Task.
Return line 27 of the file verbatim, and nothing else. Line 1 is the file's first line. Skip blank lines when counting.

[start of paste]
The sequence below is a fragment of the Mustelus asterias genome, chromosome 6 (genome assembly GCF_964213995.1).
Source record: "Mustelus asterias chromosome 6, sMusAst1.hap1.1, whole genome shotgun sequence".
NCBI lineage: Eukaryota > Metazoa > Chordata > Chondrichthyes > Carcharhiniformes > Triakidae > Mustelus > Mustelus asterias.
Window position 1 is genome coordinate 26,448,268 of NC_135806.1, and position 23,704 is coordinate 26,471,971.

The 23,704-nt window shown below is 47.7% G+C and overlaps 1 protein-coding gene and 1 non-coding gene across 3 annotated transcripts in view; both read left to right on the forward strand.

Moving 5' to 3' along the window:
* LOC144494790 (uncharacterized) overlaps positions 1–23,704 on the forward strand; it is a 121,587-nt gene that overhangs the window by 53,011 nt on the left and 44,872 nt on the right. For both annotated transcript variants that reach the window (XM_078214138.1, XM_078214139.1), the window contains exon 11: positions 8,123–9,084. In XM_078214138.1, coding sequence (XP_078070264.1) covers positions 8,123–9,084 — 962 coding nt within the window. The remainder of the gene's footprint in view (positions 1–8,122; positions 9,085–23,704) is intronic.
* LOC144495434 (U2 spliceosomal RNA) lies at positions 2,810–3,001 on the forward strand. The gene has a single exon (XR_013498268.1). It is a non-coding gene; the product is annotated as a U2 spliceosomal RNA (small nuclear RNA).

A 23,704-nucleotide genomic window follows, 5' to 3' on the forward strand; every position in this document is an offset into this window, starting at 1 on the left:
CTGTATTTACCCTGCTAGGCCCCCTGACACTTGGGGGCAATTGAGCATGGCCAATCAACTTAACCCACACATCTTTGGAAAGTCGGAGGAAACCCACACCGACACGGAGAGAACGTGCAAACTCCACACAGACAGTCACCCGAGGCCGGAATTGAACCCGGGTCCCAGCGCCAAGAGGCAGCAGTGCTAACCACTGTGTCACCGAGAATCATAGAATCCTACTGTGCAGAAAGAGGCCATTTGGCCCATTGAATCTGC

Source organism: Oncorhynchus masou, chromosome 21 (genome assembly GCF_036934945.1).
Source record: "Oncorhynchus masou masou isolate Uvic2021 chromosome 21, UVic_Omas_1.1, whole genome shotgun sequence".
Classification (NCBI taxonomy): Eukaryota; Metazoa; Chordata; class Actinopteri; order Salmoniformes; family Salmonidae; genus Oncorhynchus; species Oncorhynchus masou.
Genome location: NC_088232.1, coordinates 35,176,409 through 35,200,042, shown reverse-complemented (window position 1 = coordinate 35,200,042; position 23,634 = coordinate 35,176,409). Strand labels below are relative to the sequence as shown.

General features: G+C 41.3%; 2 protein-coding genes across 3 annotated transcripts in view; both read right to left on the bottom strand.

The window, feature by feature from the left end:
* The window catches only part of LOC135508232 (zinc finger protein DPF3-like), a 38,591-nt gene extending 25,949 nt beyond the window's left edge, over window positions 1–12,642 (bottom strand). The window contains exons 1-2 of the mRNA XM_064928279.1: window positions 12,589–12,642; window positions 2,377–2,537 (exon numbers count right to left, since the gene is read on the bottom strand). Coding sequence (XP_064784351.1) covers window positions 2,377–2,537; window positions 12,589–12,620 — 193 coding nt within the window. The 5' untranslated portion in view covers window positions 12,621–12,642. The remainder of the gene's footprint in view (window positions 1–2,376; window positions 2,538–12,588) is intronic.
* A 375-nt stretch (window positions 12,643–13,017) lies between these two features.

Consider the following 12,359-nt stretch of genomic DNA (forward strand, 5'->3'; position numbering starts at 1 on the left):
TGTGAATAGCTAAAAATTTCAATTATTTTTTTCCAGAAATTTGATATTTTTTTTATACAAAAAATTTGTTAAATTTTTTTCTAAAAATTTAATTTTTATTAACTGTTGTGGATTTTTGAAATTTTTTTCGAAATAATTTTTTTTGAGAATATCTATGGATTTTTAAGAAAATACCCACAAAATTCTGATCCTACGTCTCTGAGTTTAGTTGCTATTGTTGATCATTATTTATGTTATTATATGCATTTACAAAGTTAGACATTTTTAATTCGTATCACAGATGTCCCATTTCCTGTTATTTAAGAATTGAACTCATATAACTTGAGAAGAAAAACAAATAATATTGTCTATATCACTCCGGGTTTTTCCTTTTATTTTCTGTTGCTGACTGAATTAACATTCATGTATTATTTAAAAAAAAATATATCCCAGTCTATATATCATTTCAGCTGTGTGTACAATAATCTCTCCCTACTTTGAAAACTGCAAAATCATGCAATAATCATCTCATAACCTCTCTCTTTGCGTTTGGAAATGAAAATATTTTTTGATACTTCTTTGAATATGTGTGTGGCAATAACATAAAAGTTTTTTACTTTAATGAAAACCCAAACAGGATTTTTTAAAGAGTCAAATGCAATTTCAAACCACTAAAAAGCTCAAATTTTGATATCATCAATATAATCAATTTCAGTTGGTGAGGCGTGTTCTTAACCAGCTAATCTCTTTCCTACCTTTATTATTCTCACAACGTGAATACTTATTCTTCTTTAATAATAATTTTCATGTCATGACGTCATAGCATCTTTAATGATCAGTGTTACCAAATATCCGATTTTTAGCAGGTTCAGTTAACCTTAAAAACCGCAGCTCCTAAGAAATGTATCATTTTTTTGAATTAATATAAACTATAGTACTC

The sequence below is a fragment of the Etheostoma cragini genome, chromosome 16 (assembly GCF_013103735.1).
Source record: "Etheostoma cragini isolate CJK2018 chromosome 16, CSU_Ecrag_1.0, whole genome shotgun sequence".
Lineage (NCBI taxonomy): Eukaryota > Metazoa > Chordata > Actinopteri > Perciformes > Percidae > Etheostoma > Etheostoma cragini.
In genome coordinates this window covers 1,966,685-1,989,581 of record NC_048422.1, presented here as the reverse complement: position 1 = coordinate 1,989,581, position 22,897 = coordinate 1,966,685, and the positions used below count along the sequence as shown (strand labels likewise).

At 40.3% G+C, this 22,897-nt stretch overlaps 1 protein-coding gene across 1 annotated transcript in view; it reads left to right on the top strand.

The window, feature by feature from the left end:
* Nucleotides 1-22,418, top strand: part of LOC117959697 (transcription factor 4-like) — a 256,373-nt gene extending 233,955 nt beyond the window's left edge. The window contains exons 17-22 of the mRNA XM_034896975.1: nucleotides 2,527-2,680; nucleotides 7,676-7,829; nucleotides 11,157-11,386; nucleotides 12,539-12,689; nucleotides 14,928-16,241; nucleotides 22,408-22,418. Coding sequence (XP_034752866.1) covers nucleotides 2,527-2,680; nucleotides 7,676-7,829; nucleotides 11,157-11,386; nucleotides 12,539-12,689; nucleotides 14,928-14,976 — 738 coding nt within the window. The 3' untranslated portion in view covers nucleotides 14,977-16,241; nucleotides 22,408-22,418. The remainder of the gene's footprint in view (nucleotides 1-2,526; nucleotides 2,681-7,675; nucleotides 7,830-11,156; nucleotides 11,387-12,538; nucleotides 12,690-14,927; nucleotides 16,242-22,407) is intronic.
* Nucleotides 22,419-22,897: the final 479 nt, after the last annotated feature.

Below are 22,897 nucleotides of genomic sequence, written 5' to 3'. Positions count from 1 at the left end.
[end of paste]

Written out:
* Nucleotides 1-22,418, top strand: part of LOC117959697 (transcription factor 4-like) — a 256,373-nt gene extending 233,955 nt beyond the window's left edge. The window contains exons 17-22 of the mRNA XM_034896975.1: nucleotides 2,527-2,680; nucleotides 7,676-7,829; nucleotides 11,157-11,386; nucleotides 12,539-12,689; nucleotides 14,928-16,241; nucleotides 22,408-22,418. Coding sequence (XP_034752866.1) covers nucleotides 2,527-2,680; nucleotides 7,676-7,829; nucleotides 11,157-11,386; nucleotides 12,539-12,689; nucleotides 14,928-14,976 — 738 coding nt within the window. The 3' untranslated portion in view covers nucleotides 14,977-16,241; nucleotides 22,408-22,418. The remainder of the gene's footprint in view (nucleotides 1-2,526; nucleotides 2,681-7,675; nucleotides 7,830-11,156; nucleotides 11,387-12,538; nucleotides 12,690-14,927; nucleotides 16,242-22,407) is intronic.